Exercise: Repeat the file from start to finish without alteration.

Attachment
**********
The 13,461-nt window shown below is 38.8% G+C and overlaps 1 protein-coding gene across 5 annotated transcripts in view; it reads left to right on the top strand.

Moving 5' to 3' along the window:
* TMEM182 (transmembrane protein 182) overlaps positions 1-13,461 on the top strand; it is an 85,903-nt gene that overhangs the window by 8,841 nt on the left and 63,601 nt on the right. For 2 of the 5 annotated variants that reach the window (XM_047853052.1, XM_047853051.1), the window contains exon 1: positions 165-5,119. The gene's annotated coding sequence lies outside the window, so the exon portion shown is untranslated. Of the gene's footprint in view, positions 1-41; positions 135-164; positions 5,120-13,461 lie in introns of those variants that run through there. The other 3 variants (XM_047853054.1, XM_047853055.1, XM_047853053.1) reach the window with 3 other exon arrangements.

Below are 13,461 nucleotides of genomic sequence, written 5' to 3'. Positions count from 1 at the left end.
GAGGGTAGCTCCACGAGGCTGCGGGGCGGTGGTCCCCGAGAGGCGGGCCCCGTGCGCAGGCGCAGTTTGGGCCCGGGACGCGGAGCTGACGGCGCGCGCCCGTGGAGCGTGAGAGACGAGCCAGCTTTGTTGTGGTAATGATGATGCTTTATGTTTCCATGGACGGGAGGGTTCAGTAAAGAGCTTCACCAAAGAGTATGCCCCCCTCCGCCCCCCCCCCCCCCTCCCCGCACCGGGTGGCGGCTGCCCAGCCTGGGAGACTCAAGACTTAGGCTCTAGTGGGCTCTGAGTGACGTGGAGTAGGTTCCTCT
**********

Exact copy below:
The 13,461-nt window shown below is 38.8% G+C and overlaps 1 protein-coding gene across 5 annotated transcripts in view; it reads left to right on the top strand.

Moving 5' to 3' along the window:
* TMEM182 (transmembrane protein 182) overlaps positions 1-13,461 on the top strand; it is an 85,903-nt gene that overhangs the window by 8,841 nt on the left and 63,601 nt on the right. For 2 of the 5 annotated variants that reach the window (XM_047853052.1, XM_047853051.1), the window contains exon 1: positions 165-5,119. The gene's annotated coding sequence lies outside the window, so the exon portion shown is untranslated. Of the gene's footprint in view, positions 1-41; positions 135-164; positions 5,120-13,461 lie in introns of those variants that run through there. The other 3 variants (XM_047853054.1, XM_047853055.1, XM_047853053.1) reach the window with 3 other exon arrangements.

Below are 13,461 nucleotides of genomic sequence, written 5' to 3'. Positions count from 1 at the left end.
GAGGGTAGCTCCACGAGGCTGCGGGGCGGTGGTCCCCGAGAGGCGGGCCCCGTGCGCAGGCGCAGTTTGGGCCCGGGACGCGGAGCTGACGGCGCGCGCCCGTGGAGCGTGAGAGACGAGCCAGCTTTGTTGTGGTAATGATGATGCTTTATGTTTCCATGGACGGGAGGGTTCAGTAAAGAGCTTCACCAAAGAGTATGCCCCCCTCCGCCCCCCCCCCCCCCTCCCCGCACCGGGTGGCGGCTGCCCAGCCTGGGAGACTCAAGACTTAGGCTCTAGTGGGCTCTGAGTGACGTGGAGTAGGTTCCTCT